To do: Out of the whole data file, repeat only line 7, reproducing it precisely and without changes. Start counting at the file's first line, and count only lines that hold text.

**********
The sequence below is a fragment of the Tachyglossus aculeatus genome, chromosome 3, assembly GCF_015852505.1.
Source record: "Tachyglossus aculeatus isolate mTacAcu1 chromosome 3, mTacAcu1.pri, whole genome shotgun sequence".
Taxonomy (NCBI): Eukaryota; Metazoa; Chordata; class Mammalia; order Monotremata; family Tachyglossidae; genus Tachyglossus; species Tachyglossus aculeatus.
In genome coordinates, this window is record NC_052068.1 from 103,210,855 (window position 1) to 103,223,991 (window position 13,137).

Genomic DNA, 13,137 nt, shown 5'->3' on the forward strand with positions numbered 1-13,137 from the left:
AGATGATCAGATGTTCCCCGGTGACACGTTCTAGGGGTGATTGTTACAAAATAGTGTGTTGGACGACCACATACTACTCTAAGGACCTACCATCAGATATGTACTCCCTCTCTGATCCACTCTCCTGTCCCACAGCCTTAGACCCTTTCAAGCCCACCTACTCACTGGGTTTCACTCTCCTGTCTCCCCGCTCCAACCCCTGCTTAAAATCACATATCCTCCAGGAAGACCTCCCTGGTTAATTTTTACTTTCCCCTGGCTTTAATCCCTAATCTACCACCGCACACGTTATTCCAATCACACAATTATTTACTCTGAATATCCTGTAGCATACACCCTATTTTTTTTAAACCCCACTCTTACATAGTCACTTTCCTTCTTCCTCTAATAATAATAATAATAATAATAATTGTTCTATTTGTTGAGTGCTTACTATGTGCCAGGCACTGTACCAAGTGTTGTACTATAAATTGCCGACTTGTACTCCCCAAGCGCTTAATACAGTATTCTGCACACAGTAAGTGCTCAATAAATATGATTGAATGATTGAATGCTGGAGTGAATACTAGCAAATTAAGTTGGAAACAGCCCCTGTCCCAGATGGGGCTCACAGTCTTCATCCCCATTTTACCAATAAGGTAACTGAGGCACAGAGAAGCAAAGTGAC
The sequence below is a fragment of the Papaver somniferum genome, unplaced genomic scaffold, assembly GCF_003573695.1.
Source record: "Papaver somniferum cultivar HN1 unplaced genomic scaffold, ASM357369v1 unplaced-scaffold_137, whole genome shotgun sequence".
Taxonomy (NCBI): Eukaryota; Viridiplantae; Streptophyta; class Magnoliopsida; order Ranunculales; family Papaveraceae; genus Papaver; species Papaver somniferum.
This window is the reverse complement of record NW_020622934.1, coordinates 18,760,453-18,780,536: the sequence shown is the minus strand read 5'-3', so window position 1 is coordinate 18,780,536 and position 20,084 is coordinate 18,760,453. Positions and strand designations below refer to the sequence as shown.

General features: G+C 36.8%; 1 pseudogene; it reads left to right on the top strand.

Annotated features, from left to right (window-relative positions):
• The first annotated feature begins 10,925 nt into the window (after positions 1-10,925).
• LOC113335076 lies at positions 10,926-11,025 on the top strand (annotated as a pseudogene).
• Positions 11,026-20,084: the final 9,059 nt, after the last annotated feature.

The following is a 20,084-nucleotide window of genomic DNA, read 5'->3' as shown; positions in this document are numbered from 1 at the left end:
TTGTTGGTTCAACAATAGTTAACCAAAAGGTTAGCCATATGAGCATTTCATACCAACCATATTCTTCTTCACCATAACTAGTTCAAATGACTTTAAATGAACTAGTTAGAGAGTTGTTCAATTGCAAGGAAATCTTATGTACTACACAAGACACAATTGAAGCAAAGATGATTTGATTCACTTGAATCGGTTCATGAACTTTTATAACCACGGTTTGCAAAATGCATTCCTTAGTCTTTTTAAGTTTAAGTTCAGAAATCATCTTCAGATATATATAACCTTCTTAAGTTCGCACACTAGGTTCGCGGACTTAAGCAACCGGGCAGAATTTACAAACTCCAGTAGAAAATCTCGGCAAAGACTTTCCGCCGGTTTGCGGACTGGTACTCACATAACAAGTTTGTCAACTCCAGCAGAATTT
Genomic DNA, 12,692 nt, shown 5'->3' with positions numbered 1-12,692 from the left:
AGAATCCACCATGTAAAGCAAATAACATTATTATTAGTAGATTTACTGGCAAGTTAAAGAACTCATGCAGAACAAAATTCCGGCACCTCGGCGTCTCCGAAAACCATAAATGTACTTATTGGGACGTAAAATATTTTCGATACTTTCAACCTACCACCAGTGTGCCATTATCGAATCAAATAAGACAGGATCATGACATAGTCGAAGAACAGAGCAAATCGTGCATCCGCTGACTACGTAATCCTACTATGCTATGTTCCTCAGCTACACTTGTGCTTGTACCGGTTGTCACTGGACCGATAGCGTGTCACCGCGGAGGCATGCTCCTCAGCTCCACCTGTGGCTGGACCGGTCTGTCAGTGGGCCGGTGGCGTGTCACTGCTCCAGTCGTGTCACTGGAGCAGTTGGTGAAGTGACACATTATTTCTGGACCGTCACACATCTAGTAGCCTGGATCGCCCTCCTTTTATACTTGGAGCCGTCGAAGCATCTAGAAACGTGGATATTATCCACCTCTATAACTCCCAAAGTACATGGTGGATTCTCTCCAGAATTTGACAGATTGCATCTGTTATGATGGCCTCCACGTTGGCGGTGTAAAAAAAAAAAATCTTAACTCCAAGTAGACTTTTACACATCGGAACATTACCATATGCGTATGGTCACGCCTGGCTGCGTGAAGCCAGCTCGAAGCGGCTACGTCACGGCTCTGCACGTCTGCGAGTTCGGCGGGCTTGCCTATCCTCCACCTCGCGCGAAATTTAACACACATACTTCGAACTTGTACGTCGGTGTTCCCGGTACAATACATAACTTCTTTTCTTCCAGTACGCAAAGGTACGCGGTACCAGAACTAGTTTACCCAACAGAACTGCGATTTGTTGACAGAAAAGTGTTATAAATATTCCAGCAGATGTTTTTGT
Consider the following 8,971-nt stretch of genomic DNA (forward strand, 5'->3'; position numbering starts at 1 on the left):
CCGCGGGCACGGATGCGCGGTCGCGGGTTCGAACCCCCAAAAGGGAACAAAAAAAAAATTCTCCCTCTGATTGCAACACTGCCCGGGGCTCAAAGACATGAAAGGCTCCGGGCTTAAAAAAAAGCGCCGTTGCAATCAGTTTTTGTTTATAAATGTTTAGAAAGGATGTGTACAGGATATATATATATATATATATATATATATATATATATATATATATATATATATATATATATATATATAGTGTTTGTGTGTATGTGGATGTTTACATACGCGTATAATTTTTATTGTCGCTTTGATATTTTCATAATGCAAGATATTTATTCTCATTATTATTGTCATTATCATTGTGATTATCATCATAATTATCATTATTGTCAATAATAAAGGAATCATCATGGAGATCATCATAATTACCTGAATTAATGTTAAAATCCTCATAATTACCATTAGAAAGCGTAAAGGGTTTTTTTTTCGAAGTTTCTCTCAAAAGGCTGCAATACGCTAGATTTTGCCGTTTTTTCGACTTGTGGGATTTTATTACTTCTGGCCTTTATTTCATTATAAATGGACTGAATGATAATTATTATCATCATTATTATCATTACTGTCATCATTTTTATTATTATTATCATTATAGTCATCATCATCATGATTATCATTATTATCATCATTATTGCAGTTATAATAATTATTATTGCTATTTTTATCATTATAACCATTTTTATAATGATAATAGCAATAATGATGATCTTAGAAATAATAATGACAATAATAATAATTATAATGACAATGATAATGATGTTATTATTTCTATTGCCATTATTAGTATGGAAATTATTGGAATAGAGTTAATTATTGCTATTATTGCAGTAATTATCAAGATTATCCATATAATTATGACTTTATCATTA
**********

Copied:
The sequence below is a fragment of the Papaver somniferum genome, unplaced genomic scaffold, assembly GCF_003573695.1.